Jewish feminist Judith Plaskow and I contributed a jointly written essay. In it, I speak of Goddess as a personal presence who loves and understands the world and whose power is power-with not power-over.  Judith speaks of God as a power of creativity that is the ground of both good and evil.

The Table of Contents provides a glimpse of the exciting new ideas about Goddess and God discussed in the issue.

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Carol Christ on Voices of the Sacred Feminine Radio
Listen to Carol Christ on Joy of Life in Ancient Crete 6 pm PST July 16 or listen later online-Voices of the Sacred Feminine with Karen Tate.

Joy of Life in Ancient Crete w/Carol Christ& Matthew Fox on Meister Echhart
 
Scholar, author and foremother, Carol Christ joins us tonight to discuss The Goddess and the Joy of Life in Ancient Crete.  We'll delve into new research on matriarchies, the difference from patriarchy, define "love is free" in matriarchal societies and chat about Crete being a "gift giving" society.   We'll talk about ancient rituals on Crete, redefine patriarchal myths and discuss the "immanental turn" in feminist theologies - and more.....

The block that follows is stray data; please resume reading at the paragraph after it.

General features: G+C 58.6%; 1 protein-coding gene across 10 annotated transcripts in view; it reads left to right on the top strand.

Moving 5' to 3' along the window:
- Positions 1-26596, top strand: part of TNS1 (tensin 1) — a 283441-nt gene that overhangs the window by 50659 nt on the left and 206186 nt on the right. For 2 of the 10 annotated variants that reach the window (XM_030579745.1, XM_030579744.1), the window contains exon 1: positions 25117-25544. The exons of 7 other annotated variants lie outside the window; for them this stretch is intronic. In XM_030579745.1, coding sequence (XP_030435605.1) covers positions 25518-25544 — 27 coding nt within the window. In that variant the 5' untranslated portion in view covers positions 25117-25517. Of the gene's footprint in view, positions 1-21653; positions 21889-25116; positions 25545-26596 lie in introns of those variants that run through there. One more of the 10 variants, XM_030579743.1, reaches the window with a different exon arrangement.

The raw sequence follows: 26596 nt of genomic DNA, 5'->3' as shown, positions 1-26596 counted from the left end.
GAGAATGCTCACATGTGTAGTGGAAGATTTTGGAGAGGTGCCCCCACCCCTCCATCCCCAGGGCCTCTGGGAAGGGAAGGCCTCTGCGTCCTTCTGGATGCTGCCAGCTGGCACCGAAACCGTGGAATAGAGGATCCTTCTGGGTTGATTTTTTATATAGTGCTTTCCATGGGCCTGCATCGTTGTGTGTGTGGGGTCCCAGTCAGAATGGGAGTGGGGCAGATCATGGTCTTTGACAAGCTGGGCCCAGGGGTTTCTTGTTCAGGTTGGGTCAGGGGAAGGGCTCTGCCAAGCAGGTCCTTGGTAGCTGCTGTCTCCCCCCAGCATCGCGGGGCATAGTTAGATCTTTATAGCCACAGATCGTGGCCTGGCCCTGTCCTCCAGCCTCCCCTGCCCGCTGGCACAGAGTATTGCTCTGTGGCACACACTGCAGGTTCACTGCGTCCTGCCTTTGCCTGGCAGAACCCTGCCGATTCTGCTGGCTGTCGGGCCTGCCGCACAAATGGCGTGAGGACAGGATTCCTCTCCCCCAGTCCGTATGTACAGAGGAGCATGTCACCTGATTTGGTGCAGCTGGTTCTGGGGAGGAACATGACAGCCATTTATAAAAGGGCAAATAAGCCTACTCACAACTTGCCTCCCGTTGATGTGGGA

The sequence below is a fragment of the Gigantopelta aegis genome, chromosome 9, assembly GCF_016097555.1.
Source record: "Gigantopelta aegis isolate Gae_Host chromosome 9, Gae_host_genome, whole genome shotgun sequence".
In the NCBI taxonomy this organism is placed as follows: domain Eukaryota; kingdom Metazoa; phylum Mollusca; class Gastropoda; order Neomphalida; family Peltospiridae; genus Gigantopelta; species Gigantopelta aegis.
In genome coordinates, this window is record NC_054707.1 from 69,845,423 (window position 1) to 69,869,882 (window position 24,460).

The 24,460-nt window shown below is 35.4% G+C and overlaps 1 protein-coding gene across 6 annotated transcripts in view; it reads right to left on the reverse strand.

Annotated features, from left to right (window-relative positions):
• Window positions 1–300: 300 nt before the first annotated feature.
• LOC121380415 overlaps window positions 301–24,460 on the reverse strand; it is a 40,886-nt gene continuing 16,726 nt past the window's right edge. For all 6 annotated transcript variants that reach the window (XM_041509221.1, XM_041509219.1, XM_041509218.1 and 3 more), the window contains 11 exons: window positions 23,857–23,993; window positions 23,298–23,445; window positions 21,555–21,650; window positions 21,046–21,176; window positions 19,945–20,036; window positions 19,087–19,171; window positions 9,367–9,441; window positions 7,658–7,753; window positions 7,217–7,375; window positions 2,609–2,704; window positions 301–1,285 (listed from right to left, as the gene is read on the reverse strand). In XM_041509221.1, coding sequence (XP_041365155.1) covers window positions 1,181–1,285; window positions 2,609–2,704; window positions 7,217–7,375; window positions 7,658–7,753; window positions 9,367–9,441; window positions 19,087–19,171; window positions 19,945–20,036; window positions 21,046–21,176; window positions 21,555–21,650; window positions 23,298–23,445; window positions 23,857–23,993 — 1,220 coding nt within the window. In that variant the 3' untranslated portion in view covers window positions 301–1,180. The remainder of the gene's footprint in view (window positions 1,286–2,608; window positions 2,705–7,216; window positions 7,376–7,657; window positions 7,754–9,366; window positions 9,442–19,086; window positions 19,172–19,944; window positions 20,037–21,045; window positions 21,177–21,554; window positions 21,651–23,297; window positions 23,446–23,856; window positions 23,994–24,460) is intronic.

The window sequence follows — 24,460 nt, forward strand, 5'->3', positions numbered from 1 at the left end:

Join Carol in Crete on a Goddess Pilgrimage www.goddessariadne.org
 
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“THE OLD RELIGION” OR A “NEW CREATIVE SYNTHESIS”?

Is Goddess feminism an old religion or a new creative synthesis? Can it be both?  Goddess feminism draws on the feminist affirmation of women’s experiences, women’s bodies, and women’s connection to nature; the feminist critique of transcendent male monotheism as the symbolic expression of male domination of women and nature; and 19th and early 20th century discussions of Goddesses and matriarchy.

Most Goddess and other spiritual feminists have experienced Wiccan rituals, which are often simply called Goddess rituals.  For many of us, elements of Wiccan practice strike a chord of knowing, while other aspects seem odd or strange or even just plain weird.  What are the origins of Wiccan ritual?  Are some its roots to be found in male secret societies that in no way promoted "the full humanity of women"?

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Recent Comments - Show all comments
  • Ted Czukor
    Ted Czukor says #
    I like this, Carol. Now I know why the books on Wicca struck such a familiar chord with me, since I am both a former Rosicrucian a
  • Christopher Blackwell
    Christopher Blackwell says #